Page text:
Protestors carry flags in front of the Nebraska State Capitol for LGBTQ and transgender communities on Friday, March 31, in Lincoln, Neb. (Zach Wendling/Nebraska Examiner)

This story was originally published in the Nebraska Examiner.

LINCOLN — Three Omaha lawmakers announced Monday they are forming a political action committee to fight anti-LGBTQ legislation in Nebraska and nationwide.

Sen. Machaela Cavanaugh speaks at a rally on March 24, 2023, in the Nebraska State Capitol. (Aaron Sanderford/Nebraska Examiner)

Sens. Machaela Cavanaugh, Megan Hunt and John Fredrickson announced the Don’t Legislate Hate PAC, which will support legislators fighting against more than 400 anti-LGBTQ laws being considered nationwide.

Cavanaugh told the Nebraska Examiner that while the PAC is based in Nebraska, they will also be “keeping an eye” on what is going on nationally. The hope is to grow beyond the borders of the Cornhusker State.

“It’s about giving people a place to direct resources if they have them with the intention of using those resources to change the conversation … that there is no place in our government for legislating hate,” Cavanaugh said.

For weeks, a handful of senators have brought the Legislature to a near standstill over opposition to Legislative Bill 574, which would restrict certain gender-affirming care for minors, including puberty blockers, hormone therapies and genital or non-genital surgeries.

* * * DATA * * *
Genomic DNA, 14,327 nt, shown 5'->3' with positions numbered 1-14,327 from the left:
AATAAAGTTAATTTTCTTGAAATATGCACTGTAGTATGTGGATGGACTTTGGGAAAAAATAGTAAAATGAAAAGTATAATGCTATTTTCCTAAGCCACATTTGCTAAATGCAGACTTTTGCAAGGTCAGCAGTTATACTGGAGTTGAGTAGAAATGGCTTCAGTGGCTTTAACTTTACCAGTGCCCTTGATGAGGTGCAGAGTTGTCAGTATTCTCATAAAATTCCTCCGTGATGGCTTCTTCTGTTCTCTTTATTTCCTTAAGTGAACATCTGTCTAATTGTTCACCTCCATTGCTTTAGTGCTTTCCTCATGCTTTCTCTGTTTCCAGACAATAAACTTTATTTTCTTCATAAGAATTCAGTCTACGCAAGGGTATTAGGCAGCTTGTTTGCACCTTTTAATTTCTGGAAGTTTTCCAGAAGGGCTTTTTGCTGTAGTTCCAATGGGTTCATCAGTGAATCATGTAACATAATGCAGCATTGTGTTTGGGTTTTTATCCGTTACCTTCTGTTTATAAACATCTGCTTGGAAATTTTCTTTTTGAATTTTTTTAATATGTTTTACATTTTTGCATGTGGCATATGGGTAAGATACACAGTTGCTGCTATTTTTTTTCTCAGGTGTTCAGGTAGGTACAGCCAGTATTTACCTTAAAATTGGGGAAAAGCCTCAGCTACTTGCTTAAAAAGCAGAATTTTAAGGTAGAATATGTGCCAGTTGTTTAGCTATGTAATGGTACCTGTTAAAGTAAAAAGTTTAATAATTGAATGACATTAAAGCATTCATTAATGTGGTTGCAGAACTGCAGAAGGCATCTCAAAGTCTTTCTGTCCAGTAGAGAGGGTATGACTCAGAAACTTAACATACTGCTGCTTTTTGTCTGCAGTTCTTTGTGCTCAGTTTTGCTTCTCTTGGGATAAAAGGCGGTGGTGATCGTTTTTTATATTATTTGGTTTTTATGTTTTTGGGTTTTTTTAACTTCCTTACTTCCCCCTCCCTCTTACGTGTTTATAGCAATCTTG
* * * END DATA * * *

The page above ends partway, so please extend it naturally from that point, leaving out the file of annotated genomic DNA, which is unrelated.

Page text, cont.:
Sen. Kathleen Kauth of Omaha, who introduced the bill, has a pending amendment to prohibit only surgeries. Legislators voted 30-17 to advance the bill on March 23.

No legislation has been passed in 2023 in part due to the filibusters.

Cavanaugh said on “GMA3,” announcing the PAC, that there is a crisis in the country, at least in Nebraska, and that legislators need to stand up.

“These policies are an attempt to diminish, dehumanize [and] demoralize the transgender people in Nebraska and across this country,” Cavanaugh told “GMA3” on Monday. “And we collectively, no matter what political party we belong to, need to stand up against that.”

Sen. Megan Hunt of Omaha speaks on the floor of the Nebraska Legislature on March 22, 2023, in Lincoln, Neb. (Zach Wendling/Nebraska Examiner)

Hunt said in a statement that the PAC will support lawmakers continuing to defend LGBTQ people and will “hold others accountable for hateful legislation that amounts to blatant discrimination against an entire group of people.”

The ACLU is tracking 449 anti-LGBTQ bills in 2023, which Fredrickson said the PAC will help address.“I’m hopeful that we can not only get back to the work of the people here in Nebraska but encourage other state legislators across the country to stand up to hate and represent all people,” Fredrickson said in a statement.

John Fredrickson speaks at an LGBTQ rally
Sen. John Fredrickson of Omaha speaks at a rally for trans youth on Feb. 8, 2023, in the Nebraska State Capitol. (Zach Wendling/Nebraska Examiner)

Hunt and Fredrickson, the state’s first openly bisexual and gay state legislators, will co-chair the PAC with Cavanaugh.

There are people worldwide who are feeling hopeful, Cavanaugh said, because some elected officials are coming forward and saying certain legislation is “wrong,” which she said is OK to say.

“Not only is it OK, but it is warranted and it is what the people need from their elected officials,” Cavanaugh said. “I’m excited to have an opportunity to have something positive to direct energy towards for the future of Nebraska and the country.”

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